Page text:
It dawned on me recently that people are easily confused by, or at least misconstrue, numbers that are use to express “return on investment”, or ROI. We get used to hearing these numbers when talking about how the stock market is doing lately, or how our own investment portfolio might be doing. And it's always expressed in terms of percent increase (or decrease).
The stock market had an incredible year in 2019, one of the strongest bull markets in history. Returns were in the high 20% range, depending on which index you were looking at.
Some lucky (yes lucky, not clairvoyant) investors may have owned stocks that grew in value even faster...by about this time last year (August of 2019), Twitter’s stock had grown nearly 50% from the beginning of 2019. That means if you bought $1,000 worth of Twitter stock on January 1, 2019, it would have been worth nearly $1,500 by the end of August of that year. That’s almost unheard of (which is why it was really just luck).
You can calculate the ROI of almost anything you put money into. It’s simply how much do you end up with, compared with what you put into it?
In fact, here’s a handy online calculator you can use to calculate percentage increase: https://www.calculatorsoup.com/calculators/algebra/percent-change-calculator.php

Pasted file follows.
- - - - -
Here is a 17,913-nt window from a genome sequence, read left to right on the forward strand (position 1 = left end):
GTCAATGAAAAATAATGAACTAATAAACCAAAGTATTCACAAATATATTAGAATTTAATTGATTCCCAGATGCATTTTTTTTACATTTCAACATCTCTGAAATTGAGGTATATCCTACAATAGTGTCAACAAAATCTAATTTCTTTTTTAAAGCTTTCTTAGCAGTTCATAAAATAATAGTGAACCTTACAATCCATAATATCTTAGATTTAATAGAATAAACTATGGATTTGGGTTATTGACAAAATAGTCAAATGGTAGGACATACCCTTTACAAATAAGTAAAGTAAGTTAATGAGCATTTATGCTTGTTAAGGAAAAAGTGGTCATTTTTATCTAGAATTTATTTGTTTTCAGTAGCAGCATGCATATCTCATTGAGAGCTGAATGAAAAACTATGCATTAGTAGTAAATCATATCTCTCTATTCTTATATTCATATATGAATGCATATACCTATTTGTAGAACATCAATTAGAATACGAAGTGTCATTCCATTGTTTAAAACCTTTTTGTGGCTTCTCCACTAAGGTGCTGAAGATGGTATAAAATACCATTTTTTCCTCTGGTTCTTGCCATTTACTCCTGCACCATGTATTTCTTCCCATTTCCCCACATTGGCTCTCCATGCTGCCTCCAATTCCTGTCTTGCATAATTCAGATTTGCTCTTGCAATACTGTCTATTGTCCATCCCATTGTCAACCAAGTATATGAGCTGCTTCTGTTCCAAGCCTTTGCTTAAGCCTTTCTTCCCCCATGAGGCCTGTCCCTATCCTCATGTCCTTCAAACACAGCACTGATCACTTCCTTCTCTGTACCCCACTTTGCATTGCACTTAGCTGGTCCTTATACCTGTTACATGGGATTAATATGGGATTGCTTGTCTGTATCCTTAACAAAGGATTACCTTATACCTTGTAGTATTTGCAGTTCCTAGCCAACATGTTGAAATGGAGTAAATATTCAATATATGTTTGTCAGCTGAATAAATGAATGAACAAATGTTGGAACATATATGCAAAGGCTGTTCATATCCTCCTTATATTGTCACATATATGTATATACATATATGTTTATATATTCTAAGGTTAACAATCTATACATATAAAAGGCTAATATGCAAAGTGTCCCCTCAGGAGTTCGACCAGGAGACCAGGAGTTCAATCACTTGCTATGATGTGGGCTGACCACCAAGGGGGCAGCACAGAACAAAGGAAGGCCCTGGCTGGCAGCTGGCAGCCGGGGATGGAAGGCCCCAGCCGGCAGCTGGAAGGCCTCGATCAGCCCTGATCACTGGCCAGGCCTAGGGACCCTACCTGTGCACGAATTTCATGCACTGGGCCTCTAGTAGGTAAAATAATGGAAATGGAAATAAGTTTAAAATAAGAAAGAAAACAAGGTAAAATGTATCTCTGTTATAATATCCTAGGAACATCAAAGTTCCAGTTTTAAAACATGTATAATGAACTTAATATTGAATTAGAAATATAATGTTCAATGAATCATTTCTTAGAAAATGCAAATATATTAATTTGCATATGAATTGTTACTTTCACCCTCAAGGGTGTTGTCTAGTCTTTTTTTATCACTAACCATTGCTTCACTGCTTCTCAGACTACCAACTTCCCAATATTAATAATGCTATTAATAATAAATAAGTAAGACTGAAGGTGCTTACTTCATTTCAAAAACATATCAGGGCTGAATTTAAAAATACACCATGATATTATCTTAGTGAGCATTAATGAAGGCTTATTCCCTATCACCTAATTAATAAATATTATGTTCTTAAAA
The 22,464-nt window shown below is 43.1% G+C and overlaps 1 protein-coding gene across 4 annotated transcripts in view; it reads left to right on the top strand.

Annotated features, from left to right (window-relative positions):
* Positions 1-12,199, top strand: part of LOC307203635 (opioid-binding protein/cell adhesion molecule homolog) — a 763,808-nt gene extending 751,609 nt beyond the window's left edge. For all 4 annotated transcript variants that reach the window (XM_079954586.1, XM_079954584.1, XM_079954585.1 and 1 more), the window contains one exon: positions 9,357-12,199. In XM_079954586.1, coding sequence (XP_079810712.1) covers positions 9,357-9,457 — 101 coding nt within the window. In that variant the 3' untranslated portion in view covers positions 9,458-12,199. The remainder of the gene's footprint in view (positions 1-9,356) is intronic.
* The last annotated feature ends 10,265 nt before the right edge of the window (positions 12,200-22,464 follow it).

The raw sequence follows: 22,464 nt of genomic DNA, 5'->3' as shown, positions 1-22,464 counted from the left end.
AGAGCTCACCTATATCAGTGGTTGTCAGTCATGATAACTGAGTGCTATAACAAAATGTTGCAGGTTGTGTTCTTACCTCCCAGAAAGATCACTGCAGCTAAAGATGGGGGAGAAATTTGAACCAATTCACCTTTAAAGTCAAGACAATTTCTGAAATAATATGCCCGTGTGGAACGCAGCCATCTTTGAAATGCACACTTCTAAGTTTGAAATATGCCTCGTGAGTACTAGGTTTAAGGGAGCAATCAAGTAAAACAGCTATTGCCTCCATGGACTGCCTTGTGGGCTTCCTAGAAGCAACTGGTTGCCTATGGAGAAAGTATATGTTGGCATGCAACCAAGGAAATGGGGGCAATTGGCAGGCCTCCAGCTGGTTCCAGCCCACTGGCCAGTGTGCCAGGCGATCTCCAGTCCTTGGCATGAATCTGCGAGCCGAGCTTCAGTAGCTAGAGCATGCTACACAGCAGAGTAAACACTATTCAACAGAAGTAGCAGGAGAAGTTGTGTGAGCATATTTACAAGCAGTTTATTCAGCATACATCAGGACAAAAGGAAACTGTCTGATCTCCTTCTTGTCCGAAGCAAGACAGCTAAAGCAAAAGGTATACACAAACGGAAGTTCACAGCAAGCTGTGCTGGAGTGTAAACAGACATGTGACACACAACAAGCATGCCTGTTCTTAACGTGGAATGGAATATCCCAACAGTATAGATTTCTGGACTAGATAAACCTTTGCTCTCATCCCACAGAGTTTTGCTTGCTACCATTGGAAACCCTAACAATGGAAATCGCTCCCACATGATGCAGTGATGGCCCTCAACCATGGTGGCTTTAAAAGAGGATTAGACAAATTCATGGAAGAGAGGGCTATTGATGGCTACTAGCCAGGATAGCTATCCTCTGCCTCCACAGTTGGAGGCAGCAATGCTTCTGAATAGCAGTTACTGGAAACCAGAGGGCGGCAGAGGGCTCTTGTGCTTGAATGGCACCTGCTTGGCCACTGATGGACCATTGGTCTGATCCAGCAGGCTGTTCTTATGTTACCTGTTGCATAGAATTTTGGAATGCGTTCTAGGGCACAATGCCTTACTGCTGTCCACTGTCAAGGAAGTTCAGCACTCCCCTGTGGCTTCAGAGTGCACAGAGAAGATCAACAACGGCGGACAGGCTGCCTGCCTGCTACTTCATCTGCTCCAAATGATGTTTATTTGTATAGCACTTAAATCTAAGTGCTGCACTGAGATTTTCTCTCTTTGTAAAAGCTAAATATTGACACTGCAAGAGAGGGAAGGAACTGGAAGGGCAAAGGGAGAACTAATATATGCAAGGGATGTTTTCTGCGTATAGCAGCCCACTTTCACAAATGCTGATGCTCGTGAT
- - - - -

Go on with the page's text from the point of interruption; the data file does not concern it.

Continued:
So take financial coaching, for example.
Those who invest in their financial future by paying a financial coach for a period of time will see a turnaround in their finances that is easily measurable in dollars and cents. That turnaround will consist of things like:
Debt paid off
Large purchases cash flowed (that would otherwise have become new debt)
Money saved for emergencies
Money saved in a sinking fund for large, predictable expenses
Money put into retirement investments, or non-retirement investments.
So we can calculate an ROI based on how much is paid for the coaching (which varies widely, since some folks need only a short period of time while others need help for longer), vs. the financial turnaround achieved as a result of the coaching.
The mistake I’ve been making is expressing the ROI for coaching in terms of “fold increase” instead of percent. For example, my client Dave had a 29 fold increase in his financial status as a result of my coaching.
But if I expressed that 29 fold increase in terms of percent, like you would when evaluating a stock’s value, it translates to nearly 2800%.
Yes, you read that right. Two thousand eight hundred percent increase.
And Dave’s case is really on the modest side.
I have another client, a married couple, who are on track to pay off a MOUNTAIN of debt, hundreds of thousands of dollars in consumer debt and student loans, in about a 4 year period. The total ROI of their investment in financial coaching (calculated ONLY on their debt payoff) will be about 700 fold, or 70,000%. Divided by the 4 years it takes them, that’s still 17,500% ROI per year.
Now, if they hadn’t made that small investment in coaching, would they have eventually gotten out of debt? Well, maybe, someday. Hard to say. I’ve seen plenty of people whose debt just grows over the years rather than shrinks. Every situation is different.